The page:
Samuel Jones Gee
Biography of Samuel Jones Gee
Samuel Jones Gee entered University College Hospital as a medical student in 1857 and graduated M.D. University of London in 1861. He served as a house surgeon at the University College Hospital and subsequently at Hospital for Sick Children, Great Ormond Street. He became a member of the Royal College of Physicians in 1865, the year he obtained his doctorate, and a fellow in 1870. In 1871 he gave the Goulstonian Lectures, his lecture title being Heat of the Body. In 1866 he was an assistant physician at St. Bartholomew's Hospital. This was one of the rare occasions where St. Bartholomew’s had appointed someone from outside their own hospital.
Initially Gee was in charge of the skin department, but in 1870 he became demonstrator in morbid anatomy and from 1872-1878 he was lecturer in pathological anatomy. He became a physician at St. Bartholomew's Hospital in 1878 and from that year until 1893 he lectured in medicine. In 1901 he was appointed physician to the Prince of Wales and he retired in 1904 as consulting physician.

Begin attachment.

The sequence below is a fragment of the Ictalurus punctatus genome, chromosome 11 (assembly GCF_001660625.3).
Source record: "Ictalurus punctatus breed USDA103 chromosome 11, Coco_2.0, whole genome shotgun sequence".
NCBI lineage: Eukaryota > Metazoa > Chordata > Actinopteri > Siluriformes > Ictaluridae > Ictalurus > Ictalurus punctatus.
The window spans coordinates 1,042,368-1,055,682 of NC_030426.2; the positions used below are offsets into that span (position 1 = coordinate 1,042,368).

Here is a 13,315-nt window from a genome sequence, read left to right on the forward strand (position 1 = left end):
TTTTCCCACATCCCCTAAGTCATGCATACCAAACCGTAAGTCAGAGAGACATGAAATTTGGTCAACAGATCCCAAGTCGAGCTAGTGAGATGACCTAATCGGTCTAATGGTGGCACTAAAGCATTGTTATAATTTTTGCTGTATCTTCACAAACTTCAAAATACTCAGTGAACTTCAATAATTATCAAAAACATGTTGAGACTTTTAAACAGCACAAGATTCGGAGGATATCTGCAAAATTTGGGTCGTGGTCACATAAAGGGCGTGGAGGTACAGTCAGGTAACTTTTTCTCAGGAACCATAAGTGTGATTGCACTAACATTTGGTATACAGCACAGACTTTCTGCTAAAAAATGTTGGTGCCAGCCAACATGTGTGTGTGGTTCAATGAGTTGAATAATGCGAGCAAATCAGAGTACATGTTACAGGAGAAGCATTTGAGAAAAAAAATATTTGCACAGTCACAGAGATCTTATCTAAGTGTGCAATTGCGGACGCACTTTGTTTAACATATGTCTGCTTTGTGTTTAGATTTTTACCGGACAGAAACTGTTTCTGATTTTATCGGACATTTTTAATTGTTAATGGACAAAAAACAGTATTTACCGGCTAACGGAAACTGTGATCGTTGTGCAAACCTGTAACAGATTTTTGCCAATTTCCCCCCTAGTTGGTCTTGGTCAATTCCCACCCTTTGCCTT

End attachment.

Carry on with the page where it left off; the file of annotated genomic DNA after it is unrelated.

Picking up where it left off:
Gee’s family was not well to do, and he had no influential relatives to help him, but he rapidly made his mark and by 25 he had already contributed articles to one of the leading textbooks, Reynolds Systems of Medicine. A few years following his election as assistant physician to St. Bartholomew’s Hospital he published Auscultation and Percussion . . . which rapidly became extremely popular.
Although shy and somewhat withdrawn he was an excellent teacher who would frequently drive home a point with an aphorism and these sayings became very well known amongst the student population, together with attempts at imitating a mannerism of speech which he had. It is not surprising that his other book entitled Medical lectures and aphorisms was also popular and reached a third edition in 1907. He died suddenly from a coronary occlusion, and at the autopsy, which he had requested, was shown to have extensive atheromatous changes in the aorta and its valves.
«A comprehensive dogmatic system . . . requires the science systematized to be at a standstill, not to say dead. Knowledge is a ferment, expanding on all sides so much and so rapidly as during the past hundred years, [and] must speedily burst the old bottle of any dogmatic system.»
Medical Lectures. Chapter 14.